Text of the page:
Helen Burchett, near Chimney Canyon, northwest of Sterling, shares the secret to living to 102: ‘Riding horses I guess.’
Ninety-two years ago, Helena Burchett’s doll was stolen. It wasn’t just any doll. Dolly Dimples was 8-year-old Burchett’s most prized possession.
That year, Burchett sold products for a cosmetics company during World War I to earn the doll they advertised. One had to sell a certain amount of product to earn the prize. Burchett rode her pony to the neighboring farms to take their orders. Once it came in, her mother would then help deliver the orders. The day came. Burchett sold enough.
Finally, a long brown box arrived at the post office. Her mother made her wait until they got all the way home to open it. When she did, she found herself staring at the exact Dolly Dimples from the picture.
One day, the neighbor girls were at Burchett’s house for ice cream, as her mother had one of the few ice cream makers around. One of the girls stole Dolly Dimples before leaving to Denver.
Burchett was heartbroken. She loved her doll and worked hard to earn her.
Burchett’s mother told her she couldn’t hold a grudge over a doll. So she never complained.
That’s the story Burchett’s daughter Sherry Wolf, 66, told at Burchett’s 100th birthday before presenting Burchett with the same brown box.
Burchett opened it and exclaimed, “My Dolly Dimples!”
Wolf spent years tracking down Dolly Dimples. When something finally surfaced on the Internet, Wolf jumped at the chance. It took time and the antique required significant restoration, but when the doll was finally in Burchett’s hands, Wolf knew it was worth it.
“I wasn’t sure she’d remember,” Wolf said. “But 92 years later she did.”
Burchett, now 103 years old, lives an active life in near Chimney Canyon, northwest of Sterling and three miles shy of Nebraska.
Helena Anna Carlena was born in 1913 at her parent’s ranch in Grover, Colorado, the youngest of five. Her father died of typhoid fever when she was just 3 years old.
Burchett’s mother ran a restaurant in Starbuck Park and all her children worked in the business. Burchett stood on a box and washed dishes. Her mother eventually aquired 223 acres of government land. Burchett and her siblings worked to plant grain and irrigate meadows, cook, clean and milk cows. Burchett attended Hudson School, a one-room school house. She then went to Evergreen High School and later attended the Emily Griffith School of Business in Denver.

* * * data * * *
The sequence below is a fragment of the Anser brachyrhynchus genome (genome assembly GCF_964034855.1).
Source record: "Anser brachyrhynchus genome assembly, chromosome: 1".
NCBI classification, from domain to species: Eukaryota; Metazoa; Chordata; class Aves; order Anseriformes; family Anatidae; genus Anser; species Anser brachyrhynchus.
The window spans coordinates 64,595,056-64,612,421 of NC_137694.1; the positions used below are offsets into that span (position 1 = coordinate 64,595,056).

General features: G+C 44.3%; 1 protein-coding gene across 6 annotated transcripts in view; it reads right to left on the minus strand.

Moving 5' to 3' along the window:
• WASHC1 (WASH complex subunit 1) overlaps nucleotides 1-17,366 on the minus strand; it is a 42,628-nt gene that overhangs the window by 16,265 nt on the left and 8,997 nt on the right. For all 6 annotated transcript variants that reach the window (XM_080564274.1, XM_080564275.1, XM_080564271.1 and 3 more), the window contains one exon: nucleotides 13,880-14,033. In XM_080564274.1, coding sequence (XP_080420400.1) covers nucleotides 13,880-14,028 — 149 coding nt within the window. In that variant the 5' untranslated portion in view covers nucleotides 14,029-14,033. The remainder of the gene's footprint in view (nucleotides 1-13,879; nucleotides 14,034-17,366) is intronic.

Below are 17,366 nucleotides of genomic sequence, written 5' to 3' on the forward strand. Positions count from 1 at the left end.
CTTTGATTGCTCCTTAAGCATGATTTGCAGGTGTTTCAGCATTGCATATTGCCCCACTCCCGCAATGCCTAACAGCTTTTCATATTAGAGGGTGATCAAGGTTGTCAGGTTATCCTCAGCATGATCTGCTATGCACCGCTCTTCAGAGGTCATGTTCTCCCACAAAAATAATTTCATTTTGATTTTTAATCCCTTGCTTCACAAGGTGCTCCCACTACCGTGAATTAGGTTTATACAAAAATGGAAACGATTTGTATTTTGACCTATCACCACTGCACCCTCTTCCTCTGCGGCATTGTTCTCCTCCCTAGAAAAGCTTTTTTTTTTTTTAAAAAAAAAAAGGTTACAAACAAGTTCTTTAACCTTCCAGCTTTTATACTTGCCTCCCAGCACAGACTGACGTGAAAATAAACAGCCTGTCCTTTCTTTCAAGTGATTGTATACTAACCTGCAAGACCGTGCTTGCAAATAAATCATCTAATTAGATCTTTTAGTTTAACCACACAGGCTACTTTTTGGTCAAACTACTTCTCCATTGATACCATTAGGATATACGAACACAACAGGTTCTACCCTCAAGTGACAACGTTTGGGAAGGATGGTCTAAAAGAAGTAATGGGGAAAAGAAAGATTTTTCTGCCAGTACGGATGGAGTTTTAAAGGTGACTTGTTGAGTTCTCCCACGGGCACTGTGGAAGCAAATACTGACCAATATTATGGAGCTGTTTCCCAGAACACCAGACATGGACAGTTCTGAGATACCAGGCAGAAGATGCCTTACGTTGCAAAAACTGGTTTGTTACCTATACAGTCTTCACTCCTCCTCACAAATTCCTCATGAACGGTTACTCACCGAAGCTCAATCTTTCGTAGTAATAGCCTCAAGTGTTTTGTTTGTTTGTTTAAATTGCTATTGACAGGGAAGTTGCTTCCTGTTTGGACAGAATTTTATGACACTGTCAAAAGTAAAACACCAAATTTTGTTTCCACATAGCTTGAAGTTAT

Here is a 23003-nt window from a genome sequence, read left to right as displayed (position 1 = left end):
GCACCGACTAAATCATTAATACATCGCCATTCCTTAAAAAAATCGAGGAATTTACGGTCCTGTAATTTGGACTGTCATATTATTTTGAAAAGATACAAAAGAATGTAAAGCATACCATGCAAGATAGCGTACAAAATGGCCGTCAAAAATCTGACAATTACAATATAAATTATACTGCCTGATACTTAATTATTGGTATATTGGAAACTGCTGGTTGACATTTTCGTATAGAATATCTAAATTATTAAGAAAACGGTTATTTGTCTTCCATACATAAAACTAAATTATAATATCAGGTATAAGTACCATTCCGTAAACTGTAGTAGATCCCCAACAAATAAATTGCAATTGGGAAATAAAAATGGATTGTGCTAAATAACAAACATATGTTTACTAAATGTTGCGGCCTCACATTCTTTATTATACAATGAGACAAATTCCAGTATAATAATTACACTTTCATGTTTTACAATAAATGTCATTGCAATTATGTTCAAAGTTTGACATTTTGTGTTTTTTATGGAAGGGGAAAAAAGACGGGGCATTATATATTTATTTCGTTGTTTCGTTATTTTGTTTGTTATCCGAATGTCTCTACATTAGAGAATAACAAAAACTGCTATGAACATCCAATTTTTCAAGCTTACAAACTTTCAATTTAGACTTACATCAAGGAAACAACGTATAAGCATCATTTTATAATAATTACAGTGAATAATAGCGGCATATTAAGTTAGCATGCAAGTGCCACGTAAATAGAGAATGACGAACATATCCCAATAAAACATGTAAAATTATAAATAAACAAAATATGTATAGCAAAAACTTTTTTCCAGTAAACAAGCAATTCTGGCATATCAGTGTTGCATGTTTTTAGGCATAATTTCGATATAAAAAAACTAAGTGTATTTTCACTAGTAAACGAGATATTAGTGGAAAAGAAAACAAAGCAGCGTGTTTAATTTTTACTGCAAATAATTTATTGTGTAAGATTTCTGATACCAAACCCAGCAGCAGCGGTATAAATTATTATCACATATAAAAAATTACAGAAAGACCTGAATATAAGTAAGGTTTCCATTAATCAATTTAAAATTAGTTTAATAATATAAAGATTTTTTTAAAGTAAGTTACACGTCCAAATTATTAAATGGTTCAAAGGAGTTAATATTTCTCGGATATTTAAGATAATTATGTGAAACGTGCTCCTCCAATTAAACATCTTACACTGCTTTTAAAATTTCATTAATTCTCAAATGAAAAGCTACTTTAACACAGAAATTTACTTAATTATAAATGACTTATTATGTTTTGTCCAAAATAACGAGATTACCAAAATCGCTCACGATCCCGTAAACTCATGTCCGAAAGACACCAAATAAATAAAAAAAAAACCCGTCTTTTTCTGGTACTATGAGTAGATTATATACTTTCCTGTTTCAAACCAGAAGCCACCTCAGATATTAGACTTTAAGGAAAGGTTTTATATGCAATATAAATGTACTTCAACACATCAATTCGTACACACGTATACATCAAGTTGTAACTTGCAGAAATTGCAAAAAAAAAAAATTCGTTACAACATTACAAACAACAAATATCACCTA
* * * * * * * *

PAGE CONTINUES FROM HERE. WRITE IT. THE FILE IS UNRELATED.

She found herself working at a telephone office in Denver.
Her brother brought a fellow road department worker by the name of Don Burchett over for supper one night. Don and Helen hit if off. Don would travel to Denver to take Helen out after work. One night, he told her he was tired of traveling to Denver.
“Well, what are you going to do about it?” she asked him.
He replied, “I guess get married.”
That weekend they were married in Cheyenne, Wyoming. It was July 16, 1940.
The two moved to Fairplay, Colorado, and Don worked at a mine near Alma. Helen gave birth to Lynn, her first daughter. Soon after, Barbara was born. The family ended up working for Troutdale-in-the-Pines, a resort in Jefferson County. They needed a caretaker and hired Don. Helen helped with the horses, dudes, took care of the girls. At Troutdale, they had two more daughters — Sherry and Brenda.
Don and Helen celebrated their 50th wedding anniversary in Sterling, Colorado. Don passed away in August 1995 at 89 years old. Helen still lives in the house they shared together. Now, her daughter, Wolf, lives with her.
Burchett still enjoys riding. Just last fall at 102, Burchett got back on a horse.
“I’ve rode ever since I was 8 years old,” Burchett said. “If I can get on them, I can ride them.”
Two of Burchett’s daughters live close by. They make sure to keep her included.
What’s the secret to living so long?
“She never looks back,” Wolf said. “She thinks about what she has to do today and what she’s doing next.”
Burchett’s house overlooked wide open expanse of rippling plains. Two large horses reside in her red barn. Homemade fountains fashioned out of old sinks bubble over peacefully near the porch. She can’t imagine living anywhere else.
She travels when she can. Burchett and Wolf recently took a trip to New Mexico to visit Burchett’s great-great-grand daughter Rheiny Ortega. Ortega and Burchett are exactly 101 years apart. Her family jokes Ortega is her little replacement. She looks forward to returning for a visit soon.
“I always come back and think, ‘What in the world did you leave here for?’ ” Burchett said. ❖
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